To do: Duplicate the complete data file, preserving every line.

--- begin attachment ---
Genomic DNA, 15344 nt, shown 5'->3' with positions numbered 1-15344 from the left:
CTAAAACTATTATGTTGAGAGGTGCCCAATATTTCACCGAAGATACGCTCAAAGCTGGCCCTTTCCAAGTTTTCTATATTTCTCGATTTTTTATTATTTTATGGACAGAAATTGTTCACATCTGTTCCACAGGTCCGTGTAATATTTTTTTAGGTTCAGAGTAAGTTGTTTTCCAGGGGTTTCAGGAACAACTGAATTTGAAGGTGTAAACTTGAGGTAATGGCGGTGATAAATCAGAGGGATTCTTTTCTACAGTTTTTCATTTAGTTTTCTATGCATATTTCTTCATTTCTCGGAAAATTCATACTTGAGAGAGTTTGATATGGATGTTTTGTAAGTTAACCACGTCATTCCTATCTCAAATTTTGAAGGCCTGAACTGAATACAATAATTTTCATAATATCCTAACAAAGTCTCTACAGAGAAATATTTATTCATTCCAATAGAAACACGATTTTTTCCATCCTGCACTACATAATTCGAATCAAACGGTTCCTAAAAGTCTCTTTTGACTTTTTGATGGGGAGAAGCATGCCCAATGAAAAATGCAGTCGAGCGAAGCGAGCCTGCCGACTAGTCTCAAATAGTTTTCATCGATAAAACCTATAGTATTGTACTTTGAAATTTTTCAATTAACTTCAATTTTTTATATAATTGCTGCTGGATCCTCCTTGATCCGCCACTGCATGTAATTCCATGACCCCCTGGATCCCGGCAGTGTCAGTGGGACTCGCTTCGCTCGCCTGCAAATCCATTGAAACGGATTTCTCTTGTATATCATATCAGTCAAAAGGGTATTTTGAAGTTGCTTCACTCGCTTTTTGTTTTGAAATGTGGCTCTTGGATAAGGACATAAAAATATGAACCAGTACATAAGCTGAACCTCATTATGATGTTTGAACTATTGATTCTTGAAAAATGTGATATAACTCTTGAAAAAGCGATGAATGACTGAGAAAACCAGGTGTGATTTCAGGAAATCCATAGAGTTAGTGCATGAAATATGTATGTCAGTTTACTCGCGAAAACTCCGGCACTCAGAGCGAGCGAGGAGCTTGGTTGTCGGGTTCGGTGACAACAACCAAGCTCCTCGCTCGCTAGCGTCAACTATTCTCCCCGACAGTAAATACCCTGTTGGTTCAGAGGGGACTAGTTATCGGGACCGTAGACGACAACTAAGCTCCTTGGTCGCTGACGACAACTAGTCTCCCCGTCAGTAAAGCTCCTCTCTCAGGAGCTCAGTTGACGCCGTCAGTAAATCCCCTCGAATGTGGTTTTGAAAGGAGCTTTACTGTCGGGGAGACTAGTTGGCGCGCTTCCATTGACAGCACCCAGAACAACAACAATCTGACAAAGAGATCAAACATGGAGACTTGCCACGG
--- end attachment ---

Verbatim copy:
Genomic DNA, 15344 nt, shown 5'->3' with positions numbered 1-15344 from the left:
CTAAAACTATTATGTTGAGAGGTGCCCAATATTTCACCGAAGATACGCTCAAAGCTGGCCCTTTCCAAGTTTTCTATATTTCTCGATTTTTTATTATTTTATGGACAGAAATTGTTCACATCTGTTCCACAGGTCCGTGTAATATTTTTTTAGGTTCAGAGTAAGTTGTTTTCCAGGGGTTTCAGGAACAACTGAATTTGAAGGTGTAAACTTGAGGTAATGGCGGTGATAAATCAGAGGGATTCTTTTCTACAGTTTTTCATTTAGTTTTCTATGCATATTTCTTCATTTCTCGGAAAATTCATACTTGAGAGAGTTTGATATGGATGTTTTGTAAGTTAACCACGTCATTCCTATCTCAAATTTTGAAGGCCTGAACTGAATACAATAATTTTCATAATATCCTAACAAAGTCTCTACAGAGAAATATTTATTCATTCCAATAGAAACACGATTTTTTCCATCCTGCACTACATAATTCGAATCAAACGGTTCCTAAAAGTCTCTTTTGACTTTTTGATGGGGAGAAGCATGCCCAATGAAAAATGCAGTCGAGCGAAGCGAGCCTGCCGACTAGTCTCAAATAGTTTTCATCGATAAAACCTATAGTATTGTACTTTGAAATTTTTCAATTAACTTCAATTTTTTATATAATTGCTGCTGGATCCTCCTTGATCCGCCACTGCATGTAATTCCATGACCCCCTGGATCCCGGCAGTGTCAGTGGGACTCGCTTCGCTCGCCTGCAAATCCATTGAAACGGATTTCTCTTGTATATCATATCAGTCAAAAGGGTATTTTGAAGTTGCTTCACTCGCTTTTTGTTTTGAAATGTGGCTCTTGGATAAGGACATAAAAATATGAACCAGTACATAAGCTGAACCTCATTATGATGTTTGAACTATTGATTCTTGAAAAATGTGATATAACTCTTGAAAAAGCGATGAATGACTGAGAAAACCAGGTGTGATTTCAGGAAATCCATAGAGTTAGTGCATGAAATATGTATGTCAGTTTACTCGCGAAAACTCCGGCACTCAGAGCGAGCGAGGAGCTTGGTTGTCGGGTTCGGTGACAACAACCAAGCTCCTCGCTCGCTAGCGTCAACTATTCTCCCCGACAGTAAATACCCTGTTGGTTCAGAGGGGACTAGTTATCGGGACCGTAGACGACAACTAAGCTCCTTGGTCGCTGACGACAACTAGTCTCCCCGTCAGTAAAGCTCCTCTCTCAGGAGCTCAGTTGACGCCGTCAGTAAATCCCCTCGAATGTGGTTTTGAAAGGAGCTTTACTGTCGGGGAGACTAGTTGGCGCGCTTCCATTGACAGCACCCAGAACAACAACAATCTGACAAAGAGATCAAACATGGAGACTTGCCACGG